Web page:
The theory of complexity states that creativity balances order and chaos. To maintain creativity in Six Sigma, how can address this balance?

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Metaphysically speaking, I cannot (and will not) argue with your assertions. Perhaps the transitional state between order and chaos (i.e., the point of bifurcation) necessarily constitutes a stage for heightened creativity. However, scientifically speaking, I do believe that chaos theory and fractal geometry can be effectively employed to examine the effects of unstable processes on product quality. In fact, I have done some fundamental research in this area. Some of this work has been published:

1) Harry, M. J. (2003) Resolving the Mysteries of Six Sigma: Statistical Constructs and Engineering Rationale. First Edition. Palladyne Publishing. Phoenix, Arizona. Note: this particular publication will be available by October 2003.

2) Harry, M.J. and Prins, J. (1991). The Vision of Six Sigma: Mathematical Constructs Related to Process Centering. Motorola University Press, Motorola Inc., Schaumburg Illinois.

As discussed in the last section of the 2003 book, the study of complex designs can be significantly enhanced using dynamic Monte Carlo simulation. In particular, it was concluded that the use of chaos theory and fractal geometry has the potential to shed light on the structure of engineering problems and manufacturing behavior. It is also generally believed that the suggested approach has the potential to constitute a new paradigm in engineering simulation methodology.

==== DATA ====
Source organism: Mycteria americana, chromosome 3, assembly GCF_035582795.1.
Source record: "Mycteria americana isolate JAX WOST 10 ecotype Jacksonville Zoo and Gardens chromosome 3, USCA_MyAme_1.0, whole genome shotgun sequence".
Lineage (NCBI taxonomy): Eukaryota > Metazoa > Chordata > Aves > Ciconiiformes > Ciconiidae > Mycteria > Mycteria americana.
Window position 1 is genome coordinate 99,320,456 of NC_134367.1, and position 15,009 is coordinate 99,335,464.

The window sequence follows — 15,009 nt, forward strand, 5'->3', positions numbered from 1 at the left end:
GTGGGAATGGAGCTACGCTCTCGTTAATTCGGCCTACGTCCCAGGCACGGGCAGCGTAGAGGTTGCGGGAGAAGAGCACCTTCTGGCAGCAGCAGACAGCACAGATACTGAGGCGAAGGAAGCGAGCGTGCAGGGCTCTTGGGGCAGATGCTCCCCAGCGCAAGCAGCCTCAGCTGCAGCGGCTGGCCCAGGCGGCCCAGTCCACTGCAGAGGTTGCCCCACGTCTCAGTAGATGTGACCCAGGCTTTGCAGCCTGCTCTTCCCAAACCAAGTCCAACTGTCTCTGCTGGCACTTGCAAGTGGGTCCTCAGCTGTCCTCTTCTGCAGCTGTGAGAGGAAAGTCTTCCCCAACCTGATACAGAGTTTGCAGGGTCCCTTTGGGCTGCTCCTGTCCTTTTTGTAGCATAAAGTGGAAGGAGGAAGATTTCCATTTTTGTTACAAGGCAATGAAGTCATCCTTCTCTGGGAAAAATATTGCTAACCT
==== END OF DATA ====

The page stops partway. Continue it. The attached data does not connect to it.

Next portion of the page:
As demonstrated in the book, the approach consists of projecting the intersect of k sets of Cartesian coordinates (resulting from a fractal rule set) into the time domain. The resulting pattern emulates the behavior of a dynamic process mean. Interestingly, it was noted that such behavior may be described by an autoregressive model. Once the projections are made, the means are used as a basis for dynamic Monte Carlo simulation. After application of the transfer function, the resulting autocorrelated response vector is formed into a histogram for subsequent study.

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The net effect of such dynamic simulation results in an expanded variance when compared to that of the classical Monte Carlo method. From this perspective, the suggested methodology provides a better basis for the a priori study of producibility during the product design cycle.

If you have published some mathematically based research in this area (not metaphysical speculation), I would certainly like to know about it. I believe the future of engineering simulation will one day be fully predicated on the application of chaos theory and fractal geometry to realize many of its aims. In my opinion, the field of chaos theory will become to physics as semiconductors became to the field of electrical engineering. Once fully understood, it will constitute a “tsunami of reasoning,” therein leading to many new discoveries.